Moeraki is not the kind of place that you might blink and miss. It’s the kind of place you might miss completely because you wouldn’t know that it was there, across the paddocks, hidden in the lee of the cliffs. There are, however two compelling reasons to slow at the Moeraki turn-off, leave State Highway 1 and cruise slowly towards the sea.
The first reason is the mysterious Moeraki boulders. Round and perfect, they sit like giant cannon balls on the sand. Maori legend has it that the boulders are the remains of calabashes, eel baskets and kumara, washed up after the wreck of the waka, or canoe Arai-te-uru. The nearby rocky arms that reach out into the sea are said to be the waka’s hull and the promontory nearby is the body of the captain. Science explains them as rocks pulled from their mudstone bed by the sea, caked with thousands of layers of mud and sand and slat by the wind and water, then worn smooth and round by the constant wash of the waves.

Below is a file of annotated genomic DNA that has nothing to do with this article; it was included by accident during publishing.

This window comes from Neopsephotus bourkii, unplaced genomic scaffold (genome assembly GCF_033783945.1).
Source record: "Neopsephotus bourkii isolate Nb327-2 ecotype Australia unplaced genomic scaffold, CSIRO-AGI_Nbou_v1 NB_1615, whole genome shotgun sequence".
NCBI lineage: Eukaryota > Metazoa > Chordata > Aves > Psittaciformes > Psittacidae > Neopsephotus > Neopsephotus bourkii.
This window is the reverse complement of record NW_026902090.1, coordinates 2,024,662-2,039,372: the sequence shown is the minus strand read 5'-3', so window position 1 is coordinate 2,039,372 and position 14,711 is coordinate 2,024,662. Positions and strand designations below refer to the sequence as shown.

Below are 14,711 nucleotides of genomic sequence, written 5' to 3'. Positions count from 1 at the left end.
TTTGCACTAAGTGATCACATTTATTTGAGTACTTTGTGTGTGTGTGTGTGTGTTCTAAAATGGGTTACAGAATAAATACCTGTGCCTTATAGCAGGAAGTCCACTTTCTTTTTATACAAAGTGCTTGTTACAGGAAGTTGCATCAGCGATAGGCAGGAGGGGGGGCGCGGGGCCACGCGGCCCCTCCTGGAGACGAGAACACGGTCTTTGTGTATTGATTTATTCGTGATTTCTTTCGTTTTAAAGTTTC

The second reason to take that detour off State Highway One and meander down to Moeraki, is Fleur’s Place, one of the region’s if not the South Island’s, if not even Aotearoa NZ’s most popular seafood restaurants. Set at the edge of the little harbour, overlooking the boats on one side and the vast Pacific horizon on the other, Fleur’s Place is housed in a weather worn corrugated iron and stone building. Inside its walls are busy with memorabilia of Moeraki’s seafaring history. On the day we dropped into Fleur’s, without a booking, all the tables were taken and only the last three seats at the bar remained. We took them and then watched a stream of disappointed, also unbooked punters turned away. The seafood with thick slices of rustic bread and the fish of the day with salad and chips explained why it is always absolutely imperative to book at Fleurs. Everything was fresh, perfectly cooked and exquisitely presented. Furthermore, Fleur’s is a place with a wonderful atmosphere, a superb outlook and interesting, helpful and cheerful staff.
Don’t miss Moeraki, make the turn, ponder the mysterious boulders, enjoy a fresh from the ocean seafood lunch at Fleurs, but to guarantee your place even at the bar, book.